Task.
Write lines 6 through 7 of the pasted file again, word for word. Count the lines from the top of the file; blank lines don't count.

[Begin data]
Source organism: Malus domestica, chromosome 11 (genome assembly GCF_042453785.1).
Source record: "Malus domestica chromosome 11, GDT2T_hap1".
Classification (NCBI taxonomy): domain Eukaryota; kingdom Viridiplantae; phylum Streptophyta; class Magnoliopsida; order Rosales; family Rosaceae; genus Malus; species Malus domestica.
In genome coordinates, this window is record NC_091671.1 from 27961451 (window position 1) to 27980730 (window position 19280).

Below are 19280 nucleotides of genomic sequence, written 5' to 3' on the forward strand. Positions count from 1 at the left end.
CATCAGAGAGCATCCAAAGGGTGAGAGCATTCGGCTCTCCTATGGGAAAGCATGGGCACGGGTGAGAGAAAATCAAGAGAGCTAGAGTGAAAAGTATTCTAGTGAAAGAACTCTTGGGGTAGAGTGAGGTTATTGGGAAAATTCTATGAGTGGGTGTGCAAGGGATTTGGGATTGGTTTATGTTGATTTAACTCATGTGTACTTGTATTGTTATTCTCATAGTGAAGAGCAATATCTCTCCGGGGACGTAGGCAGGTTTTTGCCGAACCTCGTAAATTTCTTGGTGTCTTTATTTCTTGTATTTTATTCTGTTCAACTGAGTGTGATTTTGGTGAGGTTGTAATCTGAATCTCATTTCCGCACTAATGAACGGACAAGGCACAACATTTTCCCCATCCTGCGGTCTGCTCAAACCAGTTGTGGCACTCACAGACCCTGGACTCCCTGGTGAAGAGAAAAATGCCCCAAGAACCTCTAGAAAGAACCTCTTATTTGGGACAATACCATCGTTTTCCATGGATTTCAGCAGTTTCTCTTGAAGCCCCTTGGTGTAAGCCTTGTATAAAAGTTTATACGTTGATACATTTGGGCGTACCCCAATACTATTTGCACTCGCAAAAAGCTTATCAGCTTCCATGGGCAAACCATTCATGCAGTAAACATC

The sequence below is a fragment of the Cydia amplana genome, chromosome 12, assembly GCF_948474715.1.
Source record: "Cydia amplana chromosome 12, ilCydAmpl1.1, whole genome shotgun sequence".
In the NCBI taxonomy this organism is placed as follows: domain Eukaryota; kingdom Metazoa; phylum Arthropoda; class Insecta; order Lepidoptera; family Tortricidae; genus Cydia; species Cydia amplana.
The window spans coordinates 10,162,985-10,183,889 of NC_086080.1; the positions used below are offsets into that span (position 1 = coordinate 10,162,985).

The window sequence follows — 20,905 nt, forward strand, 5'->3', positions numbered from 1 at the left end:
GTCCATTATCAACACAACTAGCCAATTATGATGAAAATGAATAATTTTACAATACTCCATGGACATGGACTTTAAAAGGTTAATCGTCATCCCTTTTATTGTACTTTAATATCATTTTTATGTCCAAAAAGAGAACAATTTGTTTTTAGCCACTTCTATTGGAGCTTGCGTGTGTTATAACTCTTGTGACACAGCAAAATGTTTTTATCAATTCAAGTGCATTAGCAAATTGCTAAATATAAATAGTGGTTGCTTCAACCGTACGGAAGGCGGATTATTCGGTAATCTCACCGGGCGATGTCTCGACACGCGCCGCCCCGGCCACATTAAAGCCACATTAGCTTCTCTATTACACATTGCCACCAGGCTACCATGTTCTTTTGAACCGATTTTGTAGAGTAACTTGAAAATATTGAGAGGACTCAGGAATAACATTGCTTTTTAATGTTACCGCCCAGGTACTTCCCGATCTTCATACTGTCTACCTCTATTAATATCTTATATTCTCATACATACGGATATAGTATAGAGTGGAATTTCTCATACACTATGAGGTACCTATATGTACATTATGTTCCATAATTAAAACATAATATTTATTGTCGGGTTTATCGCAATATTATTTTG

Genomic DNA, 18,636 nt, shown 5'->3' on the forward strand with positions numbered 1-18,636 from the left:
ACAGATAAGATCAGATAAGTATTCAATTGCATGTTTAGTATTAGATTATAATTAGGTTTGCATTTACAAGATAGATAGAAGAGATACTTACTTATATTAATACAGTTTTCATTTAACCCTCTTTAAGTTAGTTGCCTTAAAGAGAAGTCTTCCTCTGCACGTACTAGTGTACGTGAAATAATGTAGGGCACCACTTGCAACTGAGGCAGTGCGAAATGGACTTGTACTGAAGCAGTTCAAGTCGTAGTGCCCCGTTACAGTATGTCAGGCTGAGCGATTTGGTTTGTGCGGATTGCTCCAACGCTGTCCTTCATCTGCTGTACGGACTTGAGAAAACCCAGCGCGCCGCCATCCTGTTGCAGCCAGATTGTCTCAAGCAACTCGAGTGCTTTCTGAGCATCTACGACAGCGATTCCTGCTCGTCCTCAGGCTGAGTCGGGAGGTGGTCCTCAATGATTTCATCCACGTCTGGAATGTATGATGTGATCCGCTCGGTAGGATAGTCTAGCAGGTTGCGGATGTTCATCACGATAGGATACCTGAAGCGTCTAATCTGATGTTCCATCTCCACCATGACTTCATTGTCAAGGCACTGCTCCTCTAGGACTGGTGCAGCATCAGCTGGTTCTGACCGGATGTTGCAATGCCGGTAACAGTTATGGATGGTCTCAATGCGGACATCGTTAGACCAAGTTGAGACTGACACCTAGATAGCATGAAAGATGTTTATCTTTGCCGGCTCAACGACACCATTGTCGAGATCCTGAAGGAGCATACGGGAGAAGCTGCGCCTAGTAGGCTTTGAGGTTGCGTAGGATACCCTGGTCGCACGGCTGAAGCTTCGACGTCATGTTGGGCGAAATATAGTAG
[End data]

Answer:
CATCAGAGAGCATCCAAAGGGTGAGAGCATTCGGCTCTCCTATGGGAAAGCATGGGCACGGGTGAGAGAAAATCAAGAGAGCTAGAGTGAAAAGTATTCTAGTGAAAGAACTCTTGGGGTAGAGTGAGGTTATTGGGAAAATTCTATGAGTGGGTGTGCAAGGGATTTGGGATTGGTTTATGTTGATTTAACTCATGTGTACTTGTATTGTTATTCTCATAGTGAAGAGCAATATCTCTCCGGGGACGTAGGCAGGTTTTTGCCGAACCTCGTAAATTTCTTGGTGTCTTTATTTCTTGTATTTTATTCTGTTCAACTGAGTGTGATTTTGGTGAGGTTGTAATCTGAATCTCATTTCCGCACTAATGAACGGACAAGGCACAACATTTTCCCCATCCTGCGGTCTGCTCAAACCAGTTGTGGCACTCACAGACCCTGGACTCCCTGGTGAAGAGAAAAATGCCCCAAGAACCTCTAGAAAGAACCTCTTATTTGGGACAATACCATCGTTTTCCATGGATTTCAGCAGTTTCTCTTGAAGCCCCTTGGTGTAAGCCTTGTATAAAAGTTTATACGTTGATACATTTGGGCGTACCCCAATACTATTTGCACTCGCAAAAAGCTTATCAGCTTCCATGGGCAAACCATTCATGCAGTAAACATC

The sequence below is a fragment of the Cydia amplana genome, chromosome 12, assembly GCF_948474715.1.